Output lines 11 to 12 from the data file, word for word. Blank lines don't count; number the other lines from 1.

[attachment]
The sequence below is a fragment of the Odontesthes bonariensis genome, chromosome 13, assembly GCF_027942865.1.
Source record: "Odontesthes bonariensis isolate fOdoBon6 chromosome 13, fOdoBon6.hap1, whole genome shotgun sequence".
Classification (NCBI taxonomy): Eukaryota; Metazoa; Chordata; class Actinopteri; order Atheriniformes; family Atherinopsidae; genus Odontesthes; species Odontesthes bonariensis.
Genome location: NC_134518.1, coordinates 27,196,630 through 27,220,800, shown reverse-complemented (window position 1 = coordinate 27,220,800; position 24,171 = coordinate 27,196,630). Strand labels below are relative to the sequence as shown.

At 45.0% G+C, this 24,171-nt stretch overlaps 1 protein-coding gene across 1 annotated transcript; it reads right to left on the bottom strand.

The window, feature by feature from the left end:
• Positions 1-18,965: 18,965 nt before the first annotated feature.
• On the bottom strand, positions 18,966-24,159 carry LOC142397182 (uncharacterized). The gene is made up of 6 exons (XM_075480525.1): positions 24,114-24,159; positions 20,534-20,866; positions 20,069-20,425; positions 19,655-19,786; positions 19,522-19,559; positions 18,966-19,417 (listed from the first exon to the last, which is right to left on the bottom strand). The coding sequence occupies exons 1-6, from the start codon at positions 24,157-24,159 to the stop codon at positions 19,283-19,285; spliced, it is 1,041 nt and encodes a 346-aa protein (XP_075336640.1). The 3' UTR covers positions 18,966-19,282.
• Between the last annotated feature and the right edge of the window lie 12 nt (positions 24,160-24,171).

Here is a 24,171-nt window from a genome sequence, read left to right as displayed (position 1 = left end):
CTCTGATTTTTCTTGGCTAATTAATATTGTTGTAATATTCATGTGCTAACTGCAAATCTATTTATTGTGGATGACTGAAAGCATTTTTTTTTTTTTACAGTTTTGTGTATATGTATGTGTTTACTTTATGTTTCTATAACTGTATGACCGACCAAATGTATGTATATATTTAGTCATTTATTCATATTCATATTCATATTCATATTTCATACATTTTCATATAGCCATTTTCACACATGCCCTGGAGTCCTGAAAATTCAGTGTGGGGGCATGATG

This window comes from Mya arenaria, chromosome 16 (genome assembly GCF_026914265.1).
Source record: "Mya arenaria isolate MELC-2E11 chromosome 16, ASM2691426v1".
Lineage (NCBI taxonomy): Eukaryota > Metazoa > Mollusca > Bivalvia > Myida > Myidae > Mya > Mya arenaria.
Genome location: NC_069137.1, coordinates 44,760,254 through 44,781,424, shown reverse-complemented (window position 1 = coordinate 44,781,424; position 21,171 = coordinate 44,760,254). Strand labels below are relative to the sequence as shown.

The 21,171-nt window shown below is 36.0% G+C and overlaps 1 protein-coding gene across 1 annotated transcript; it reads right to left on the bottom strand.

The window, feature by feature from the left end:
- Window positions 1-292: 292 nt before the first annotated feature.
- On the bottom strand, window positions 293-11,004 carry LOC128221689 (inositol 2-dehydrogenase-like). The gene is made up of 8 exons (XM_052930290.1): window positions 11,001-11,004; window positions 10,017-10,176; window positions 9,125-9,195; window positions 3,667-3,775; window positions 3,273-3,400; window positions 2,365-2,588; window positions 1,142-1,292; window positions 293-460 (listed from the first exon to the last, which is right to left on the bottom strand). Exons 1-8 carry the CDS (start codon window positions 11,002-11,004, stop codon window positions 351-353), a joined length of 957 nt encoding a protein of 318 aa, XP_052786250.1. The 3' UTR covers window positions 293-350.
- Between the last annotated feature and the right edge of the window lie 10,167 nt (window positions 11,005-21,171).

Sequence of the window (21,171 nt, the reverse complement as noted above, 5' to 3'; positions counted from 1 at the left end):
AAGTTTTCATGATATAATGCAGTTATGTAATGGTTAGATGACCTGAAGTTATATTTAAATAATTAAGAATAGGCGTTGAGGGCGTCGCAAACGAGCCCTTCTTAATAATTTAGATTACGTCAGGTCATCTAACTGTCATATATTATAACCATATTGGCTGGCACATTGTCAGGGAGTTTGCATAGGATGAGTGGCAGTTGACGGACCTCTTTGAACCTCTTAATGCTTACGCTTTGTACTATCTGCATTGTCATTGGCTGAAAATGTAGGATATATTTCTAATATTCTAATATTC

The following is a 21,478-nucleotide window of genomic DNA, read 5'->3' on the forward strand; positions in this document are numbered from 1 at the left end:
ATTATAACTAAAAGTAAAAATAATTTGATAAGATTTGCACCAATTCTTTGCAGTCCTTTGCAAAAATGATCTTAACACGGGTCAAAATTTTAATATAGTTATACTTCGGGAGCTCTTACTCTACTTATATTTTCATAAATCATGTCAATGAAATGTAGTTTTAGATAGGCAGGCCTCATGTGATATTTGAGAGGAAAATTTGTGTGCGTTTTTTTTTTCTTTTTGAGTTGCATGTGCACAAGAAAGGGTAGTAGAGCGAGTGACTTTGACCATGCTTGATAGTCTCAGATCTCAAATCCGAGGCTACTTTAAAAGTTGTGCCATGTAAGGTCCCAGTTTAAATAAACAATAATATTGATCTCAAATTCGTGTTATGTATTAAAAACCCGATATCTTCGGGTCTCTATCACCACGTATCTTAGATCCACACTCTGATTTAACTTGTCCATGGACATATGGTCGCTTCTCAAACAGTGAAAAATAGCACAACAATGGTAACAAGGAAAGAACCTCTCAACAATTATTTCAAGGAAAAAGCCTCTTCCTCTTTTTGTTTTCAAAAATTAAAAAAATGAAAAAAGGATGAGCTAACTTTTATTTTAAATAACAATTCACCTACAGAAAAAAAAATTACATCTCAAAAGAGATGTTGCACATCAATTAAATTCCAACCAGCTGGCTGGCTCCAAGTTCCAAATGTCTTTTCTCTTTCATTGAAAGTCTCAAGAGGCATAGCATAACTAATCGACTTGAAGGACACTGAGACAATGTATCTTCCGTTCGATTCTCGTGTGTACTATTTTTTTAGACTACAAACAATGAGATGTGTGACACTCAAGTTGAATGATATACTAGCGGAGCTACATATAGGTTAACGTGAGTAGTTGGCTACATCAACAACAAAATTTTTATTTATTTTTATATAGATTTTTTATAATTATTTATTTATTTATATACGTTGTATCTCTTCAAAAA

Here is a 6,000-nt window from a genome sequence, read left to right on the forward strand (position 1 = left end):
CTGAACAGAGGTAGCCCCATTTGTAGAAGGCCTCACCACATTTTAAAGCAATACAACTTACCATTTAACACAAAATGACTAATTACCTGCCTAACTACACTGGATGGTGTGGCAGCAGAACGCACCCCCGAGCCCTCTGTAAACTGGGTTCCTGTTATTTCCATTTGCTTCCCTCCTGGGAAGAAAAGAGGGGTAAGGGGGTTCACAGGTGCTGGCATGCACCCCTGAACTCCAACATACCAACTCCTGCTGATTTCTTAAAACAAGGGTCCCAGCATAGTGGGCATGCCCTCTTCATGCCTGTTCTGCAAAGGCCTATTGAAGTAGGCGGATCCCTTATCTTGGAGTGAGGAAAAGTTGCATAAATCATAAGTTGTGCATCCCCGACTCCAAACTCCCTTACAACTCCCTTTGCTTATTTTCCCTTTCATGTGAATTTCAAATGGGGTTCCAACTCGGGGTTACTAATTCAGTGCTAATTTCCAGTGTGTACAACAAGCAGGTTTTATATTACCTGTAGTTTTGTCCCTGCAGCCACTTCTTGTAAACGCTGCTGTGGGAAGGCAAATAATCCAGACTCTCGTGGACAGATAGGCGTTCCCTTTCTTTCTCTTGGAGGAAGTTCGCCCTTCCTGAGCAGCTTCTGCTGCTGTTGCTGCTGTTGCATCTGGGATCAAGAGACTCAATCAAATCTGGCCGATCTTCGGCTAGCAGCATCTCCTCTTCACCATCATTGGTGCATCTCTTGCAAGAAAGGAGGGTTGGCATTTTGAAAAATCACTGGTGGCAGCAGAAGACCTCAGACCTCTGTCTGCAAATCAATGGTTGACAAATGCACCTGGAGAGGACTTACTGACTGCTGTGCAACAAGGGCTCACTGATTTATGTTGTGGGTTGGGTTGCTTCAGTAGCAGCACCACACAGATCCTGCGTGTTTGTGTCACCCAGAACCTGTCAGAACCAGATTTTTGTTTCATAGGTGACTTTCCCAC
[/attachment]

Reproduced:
CTCTGATTTTTCTTGGCTAATTAATATTGTTGTAATATTCATGTGCTAACTGCAAATCTATTTATTGTGGATGACTGAAAGCATTTTTTTTTTTTTACAGTTTTGTGTATATGTATGTGTTTACTTTATGTTTCTATAACTGTATGACCGACCAAATGTATGTATATATTTAGTCATTTATTCATATTCATATTCATATTCATATTTCATACATTTTCATATAGCCATTTTCACACATGCCCTGGAGTCCTGAAAATTCAGTGTGGGGGCATGATG

This window comes from Mya arenaria, chromosome 16 (genome assembly GCF_026914265.1).